Harry Redknapp will not use Saturday's visit of Aston Villa to initiate a conversation concerningthe future of Darren Bent, and said he may not spend at all in the January transfer window if Queens Park Rangers enter the new year in an apparently hopeless position.
Of the club's six fixtures before the turn of the year only one – the Boxing Day visit of West Bromwich Albion – is against a club currently in the top half of the table. But six of their first seven league matches of 2013 will be against current top-half sides, with Chelsea, Tottenham, Manchester City and Manchester United among them.
With his team four points adrift at the bottom of the Premier League, yet to win a game and with the worst goal difference, Redknapp's feeling is that the club's future is likely to be determined before January. "Darren Bent's a good player, but I'm not even looking at January at the moment, honestly. It's now," he said. "There's games between now and the window that really will decide where we're going. If we're still in [contention], we can look at that in January and see if we can go from there."
While Redknapp continues to insist that he can lift the team away from danger – "I'm optimistic. I feel it can be done and if I didn't think that I wouldn't have come here" – Rangers' position is sufficiently dire that he must at least consider the possibility of failure.
"We've got to make sure we're not cut adrift and that we're back in there with a chance," he said. "What's the point in the club spending money in January, bringing more players in, if we're cut adrift? You don't want that to happen. I don't want us to put ourselves in a situation where next year we're overloaded with wages and not in the division. What we do in the next six or seven games will decide where we go in January."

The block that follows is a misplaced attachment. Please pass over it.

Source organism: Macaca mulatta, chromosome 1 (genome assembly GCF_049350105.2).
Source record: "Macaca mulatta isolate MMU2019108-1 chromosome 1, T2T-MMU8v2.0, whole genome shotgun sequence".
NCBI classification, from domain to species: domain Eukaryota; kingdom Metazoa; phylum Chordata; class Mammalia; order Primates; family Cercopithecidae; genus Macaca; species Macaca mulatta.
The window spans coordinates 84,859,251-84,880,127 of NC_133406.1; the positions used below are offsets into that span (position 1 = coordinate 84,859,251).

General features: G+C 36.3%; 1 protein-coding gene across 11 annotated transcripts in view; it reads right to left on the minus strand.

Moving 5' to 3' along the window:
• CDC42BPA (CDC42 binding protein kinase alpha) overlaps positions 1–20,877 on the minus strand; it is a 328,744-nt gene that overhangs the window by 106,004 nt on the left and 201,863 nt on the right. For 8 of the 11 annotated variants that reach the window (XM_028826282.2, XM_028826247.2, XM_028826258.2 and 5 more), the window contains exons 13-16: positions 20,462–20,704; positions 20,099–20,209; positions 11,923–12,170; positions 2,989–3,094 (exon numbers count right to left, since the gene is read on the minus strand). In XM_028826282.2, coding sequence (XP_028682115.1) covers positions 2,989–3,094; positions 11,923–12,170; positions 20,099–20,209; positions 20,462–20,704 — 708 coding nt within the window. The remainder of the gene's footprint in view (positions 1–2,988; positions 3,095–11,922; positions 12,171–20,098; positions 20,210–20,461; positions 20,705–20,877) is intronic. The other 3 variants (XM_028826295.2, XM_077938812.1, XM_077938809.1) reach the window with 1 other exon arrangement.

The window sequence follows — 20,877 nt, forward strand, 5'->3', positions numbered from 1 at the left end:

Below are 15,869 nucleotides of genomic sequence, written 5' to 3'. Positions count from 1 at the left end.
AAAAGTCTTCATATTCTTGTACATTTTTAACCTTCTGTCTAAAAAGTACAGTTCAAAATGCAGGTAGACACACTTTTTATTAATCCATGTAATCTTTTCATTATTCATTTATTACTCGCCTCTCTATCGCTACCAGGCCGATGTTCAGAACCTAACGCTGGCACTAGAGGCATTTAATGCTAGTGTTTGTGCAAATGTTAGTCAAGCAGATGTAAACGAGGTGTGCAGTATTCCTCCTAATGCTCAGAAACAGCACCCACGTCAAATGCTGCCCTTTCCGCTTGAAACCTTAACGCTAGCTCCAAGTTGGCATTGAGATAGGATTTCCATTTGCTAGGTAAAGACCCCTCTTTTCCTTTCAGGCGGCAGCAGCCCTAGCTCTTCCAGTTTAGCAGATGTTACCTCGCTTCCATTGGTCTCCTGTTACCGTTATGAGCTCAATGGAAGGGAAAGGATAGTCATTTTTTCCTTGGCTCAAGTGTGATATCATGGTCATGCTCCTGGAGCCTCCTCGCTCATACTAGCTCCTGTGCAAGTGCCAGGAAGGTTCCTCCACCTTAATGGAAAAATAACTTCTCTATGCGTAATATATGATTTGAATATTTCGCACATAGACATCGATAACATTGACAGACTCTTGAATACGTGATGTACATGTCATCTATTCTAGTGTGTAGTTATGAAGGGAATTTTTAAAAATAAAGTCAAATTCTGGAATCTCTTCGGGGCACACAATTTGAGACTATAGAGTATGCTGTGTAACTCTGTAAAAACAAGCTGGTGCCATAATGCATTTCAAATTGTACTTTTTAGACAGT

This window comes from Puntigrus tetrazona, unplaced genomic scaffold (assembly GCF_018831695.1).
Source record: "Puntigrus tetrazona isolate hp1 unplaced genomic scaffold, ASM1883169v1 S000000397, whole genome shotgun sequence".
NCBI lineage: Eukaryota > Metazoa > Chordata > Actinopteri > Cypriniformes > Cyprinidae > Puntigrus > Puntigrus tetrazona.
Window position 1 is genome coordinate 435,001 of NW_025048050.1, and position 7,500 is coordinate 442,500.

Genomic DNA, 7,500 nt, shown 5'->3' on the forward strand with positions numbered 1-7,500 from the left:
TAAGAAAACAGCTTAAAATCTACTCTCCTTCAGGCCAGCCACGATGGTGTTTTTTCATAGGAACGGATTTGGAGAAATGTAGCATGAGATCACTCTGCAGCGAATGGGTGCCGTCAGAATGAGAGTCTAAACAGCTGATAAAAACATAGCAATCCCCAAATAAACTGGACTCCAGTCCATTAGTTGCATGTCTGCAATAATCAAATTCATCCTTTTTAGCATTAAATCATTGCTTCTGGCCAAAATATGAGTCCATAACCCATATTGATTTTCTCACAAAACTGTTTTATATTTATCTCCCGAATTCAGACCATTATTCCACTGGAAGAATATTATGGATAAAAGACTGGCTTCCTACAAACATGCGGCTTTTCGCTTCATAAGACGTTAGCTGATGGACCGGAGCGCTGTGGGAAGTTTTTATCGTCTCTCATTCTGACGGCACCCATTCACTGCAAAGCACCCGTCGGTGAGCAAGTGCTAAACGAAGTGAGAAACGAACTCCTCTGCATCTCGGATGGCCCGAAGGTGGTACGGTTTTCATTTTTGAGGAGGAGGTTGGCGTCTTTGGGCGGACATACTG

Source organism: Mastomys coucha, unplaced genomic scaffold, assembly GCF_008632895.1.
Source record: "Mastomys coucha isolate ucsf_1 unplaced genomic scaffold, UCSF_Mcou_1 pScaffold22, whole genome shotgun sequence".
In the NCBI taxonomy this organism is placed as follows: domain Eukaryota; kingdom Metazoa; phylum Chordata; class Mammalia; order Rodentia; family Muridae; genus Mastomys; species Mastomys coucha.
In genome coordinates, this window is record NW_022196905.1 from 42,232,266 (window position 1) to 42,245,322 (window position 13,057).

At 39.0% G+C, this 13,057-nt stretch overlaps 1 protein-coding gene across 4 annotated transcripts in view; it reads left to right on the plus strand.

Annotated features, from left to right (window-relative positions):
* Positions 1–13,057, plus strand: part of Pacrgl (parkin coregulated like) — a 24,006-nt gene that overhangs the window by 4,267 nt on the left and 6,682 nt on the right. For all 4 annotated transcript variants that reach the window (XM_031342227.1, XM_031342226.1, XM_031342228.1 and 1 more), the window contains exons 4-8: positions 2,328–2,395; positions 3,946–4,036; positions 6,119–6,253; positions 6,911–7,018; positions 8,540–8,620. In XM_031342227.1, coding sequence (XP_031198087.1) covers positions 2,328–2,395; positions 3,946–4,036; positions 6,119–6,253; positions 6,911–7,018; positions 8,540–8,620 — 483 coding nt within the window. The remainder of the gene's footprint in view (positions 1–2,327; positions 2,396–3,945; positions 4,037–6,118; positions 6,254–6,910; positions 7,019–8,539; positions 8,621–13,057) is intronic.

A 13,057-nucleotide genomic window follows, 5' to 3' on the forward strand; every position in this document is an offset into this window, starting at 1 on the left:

Though Bent currently languishes on the fringes of Aston Villa's squad, QPR may not be in a position to gamble on a single player the amount of money Villa would seek for a striker who cost them a fee rising to £24m less than two years ago.
Perhaps a more likely target is Liverpool's Joe Cole, a free transfer in 2010 and yet to start a league game this season. "I've always liked Joe," Redknapp said. "I signed Joe as an 11-year-old, so no one knows Joe better than me. I still think he's got the talent to be a top player. I like him very much – as a person as much as a player – and I tried to take Joe to Tottenham [before he joined Liverpool], but I've not made any inquiries."
Redknapp will attempt to recreate his success under similar conditions as those at Portsmouth, whom he rejoined seven years ago next week and eventually guided clear of relegation with a run of six wins in their last 10 games. "You just need that one result to click you, to give you a bit of confidence," he said. "That particular run clicked one day when we played Manchester City at home and scored the winning goal in injury time.
"When the players came in afterwards it was like we'd won the league, or won the cup, and then we went on a run and got out of trouble. It was that one last-minute goal from Pedro Mendes that kicked that off. That's what we need now. We need a win, quickly, to give us a bit of belief and get us up and running."